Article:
By Rachel Sherman
In April, Coda Story’s Keren Weitzberg wrote about the biometric registration system in Kenya and the “double registered” ethnic Somali Kenyans left in limbo without ID cards.
The country’s biometric system was intended to reduce incidences of “double registration” — a problem that mainly affects ethnic Somalis with Kenyan citizenship who falsely registered as refugees in the 1990s in order to receive vital food aid. However, tens of thousands are still in limbo.
Earlier this week, member of parliament Aden Duale denounced Fred Matiang’i, the nation’s interior cabinet secretary, demanding an explanation for why 20,000 Kenyans are still ineligible for identification cards, including 18,500 stateless youths.
Garissa County, which Duale represents, has some of the highest numbers of double registrants in Kenya and is home to one of the world’s largest refugee camps. Over the past six years, government task forces have been created to delist Kenyan citizens from the national refugee database, with questionable success.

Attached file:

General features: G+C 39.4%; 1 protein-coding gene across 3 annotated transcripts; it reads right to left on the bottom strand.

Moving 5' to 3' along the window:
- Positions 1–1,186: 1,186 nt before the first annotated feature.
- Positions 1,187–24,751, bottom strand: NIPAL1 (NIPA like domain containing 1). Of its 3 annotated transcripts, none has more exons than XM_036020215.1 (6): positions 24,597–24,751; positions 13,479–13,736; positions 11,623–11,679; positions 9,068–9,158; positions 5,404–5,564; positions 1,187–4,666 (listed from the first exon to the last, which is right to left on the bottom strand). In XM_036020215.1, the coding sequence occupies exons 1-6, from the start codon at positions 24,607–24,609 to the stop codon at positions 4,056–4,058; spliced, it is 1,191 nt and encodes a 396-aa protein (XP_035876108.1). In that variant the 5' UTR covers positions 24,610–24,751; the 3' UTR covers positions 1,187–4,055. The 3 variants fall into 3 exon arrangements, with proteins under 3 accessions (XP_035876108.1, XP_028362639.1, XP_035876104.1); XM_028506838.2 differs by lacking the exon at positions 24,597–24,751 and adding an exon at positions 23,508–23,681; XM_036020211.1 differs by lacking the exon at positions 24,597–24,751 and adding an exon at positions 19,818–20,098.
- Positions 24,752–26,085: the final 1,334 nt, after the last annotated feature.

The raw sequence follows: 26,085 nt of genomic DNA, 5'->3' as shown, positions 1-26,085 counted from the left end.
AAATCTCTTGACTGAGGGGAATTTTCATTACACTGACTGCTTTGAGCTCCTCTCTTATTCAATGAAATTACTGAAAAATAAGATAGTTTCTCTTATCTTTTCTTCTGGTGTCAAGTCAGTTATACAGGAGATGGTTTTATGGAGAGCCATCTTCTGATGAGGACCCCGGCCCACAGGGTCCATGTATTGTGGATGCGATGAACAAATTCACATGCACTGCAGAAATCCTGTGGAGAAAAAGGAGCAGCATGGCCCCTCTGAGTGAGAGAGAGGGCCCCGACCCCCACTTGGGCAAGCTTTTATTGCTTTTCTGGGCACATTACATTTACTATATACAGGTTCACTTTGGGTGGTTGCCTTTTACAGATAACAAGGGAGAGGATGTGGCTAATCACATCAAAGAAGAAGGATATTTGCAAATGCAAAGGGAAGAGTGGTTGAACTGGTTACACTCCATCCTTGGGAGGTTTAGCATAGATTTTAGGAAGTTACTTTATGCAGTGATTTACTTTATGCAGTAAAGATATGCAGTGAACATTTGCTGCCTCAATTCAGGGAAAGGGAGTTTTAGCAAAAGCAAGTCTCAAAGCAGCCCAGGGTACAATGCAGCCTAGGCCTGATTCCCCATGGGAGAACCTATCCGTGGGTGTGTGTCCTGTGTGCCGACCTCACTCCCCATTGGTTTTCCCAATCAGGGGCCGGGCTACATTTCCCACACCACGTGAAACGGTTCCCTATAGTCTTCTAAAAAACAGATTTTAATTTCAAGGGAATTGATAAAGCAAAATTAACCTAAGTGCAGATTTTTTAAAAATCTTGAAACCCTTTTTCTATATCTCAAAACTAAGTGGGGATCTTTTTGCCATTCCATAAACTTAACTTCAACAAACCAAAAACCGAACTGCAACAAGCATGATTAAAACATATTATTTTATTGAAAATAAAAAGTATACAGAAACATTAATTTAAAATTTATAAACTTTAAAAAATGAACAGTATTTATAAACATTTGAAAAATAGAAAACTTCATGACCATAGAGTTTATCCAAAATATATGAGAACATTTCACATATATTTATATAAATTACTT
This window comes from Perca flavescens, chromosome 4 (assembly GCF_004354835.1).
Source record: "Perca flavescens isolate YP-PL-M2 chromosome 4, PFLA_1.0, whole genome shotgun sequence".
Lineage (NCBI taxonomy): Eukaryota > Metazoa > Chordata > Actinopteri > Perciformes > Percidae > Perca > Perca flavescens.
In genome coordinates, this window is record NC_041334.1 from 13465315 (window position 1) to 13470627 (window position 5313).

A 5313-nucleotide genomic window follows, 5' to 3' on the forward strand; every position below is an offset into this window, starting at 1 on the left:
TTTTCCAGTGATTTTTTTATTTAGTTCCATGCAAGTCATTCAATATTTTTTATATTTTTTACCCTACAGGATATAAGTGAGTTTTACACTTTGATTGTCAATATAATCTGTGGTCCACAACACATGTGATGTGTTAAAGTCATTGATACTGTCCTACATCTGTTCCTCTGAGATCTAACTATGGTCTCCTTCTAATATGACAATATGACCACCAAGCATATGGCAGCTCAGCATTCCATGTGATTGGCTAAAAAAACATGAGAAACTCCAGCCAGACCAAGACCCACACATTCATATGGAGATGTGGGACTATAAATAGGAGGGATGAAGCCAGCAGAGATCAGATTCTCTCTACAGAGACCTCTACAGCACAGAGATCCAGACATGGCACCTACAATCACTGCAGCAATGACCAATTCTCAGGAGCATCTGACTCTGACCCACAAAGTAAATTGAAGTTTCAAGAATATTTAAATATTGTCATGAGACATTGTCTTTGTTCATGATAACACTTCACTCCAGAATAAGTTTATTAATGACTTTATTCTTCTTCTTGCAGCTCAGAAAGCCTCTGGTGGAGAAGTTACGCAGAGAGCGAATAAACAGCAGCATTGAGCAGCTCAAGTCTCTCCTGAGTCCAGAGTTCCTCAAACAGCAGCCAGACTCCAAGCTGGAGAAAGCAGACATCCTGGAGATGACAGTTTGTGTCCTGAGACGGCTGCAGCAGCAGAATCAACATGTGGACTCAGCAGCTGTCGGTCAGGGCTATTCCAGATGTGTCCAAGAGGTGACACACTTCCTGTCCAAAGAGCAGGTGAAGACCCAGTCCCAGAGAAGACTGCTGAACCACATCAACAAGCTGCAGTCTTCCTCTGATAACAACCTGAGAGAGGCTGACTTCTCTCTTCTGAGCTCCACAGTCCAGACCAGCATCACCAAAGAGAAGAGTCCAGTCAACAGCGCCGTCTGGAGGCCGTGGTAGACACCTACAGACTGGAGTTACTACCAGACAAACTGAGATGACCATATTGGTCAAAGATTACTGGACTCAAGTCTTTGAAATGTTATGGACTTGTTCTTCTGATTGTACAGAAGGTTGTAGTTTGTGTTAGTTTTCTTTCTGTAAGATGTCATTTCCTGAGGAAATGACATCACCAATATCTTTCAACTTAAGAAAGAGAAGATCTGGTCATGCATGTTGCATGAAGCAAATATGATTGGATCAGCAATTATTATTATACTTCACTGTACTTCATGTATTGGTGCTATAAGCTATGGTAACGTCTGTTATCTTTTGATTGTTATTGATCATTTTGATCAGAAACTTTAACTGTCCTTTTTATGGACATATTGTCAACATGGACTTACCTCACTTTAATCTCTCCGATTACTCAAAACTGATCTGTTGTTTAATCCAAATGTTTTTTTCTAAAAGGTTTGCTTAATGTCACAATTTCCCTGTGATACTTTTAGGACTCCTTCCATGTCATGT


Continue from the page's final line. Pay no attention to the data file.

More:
Duale requested a report of the vetting process from the Kenyan Interior Ministry, which heads the biometric registration project, and a statement from the security committee of the National Assembly.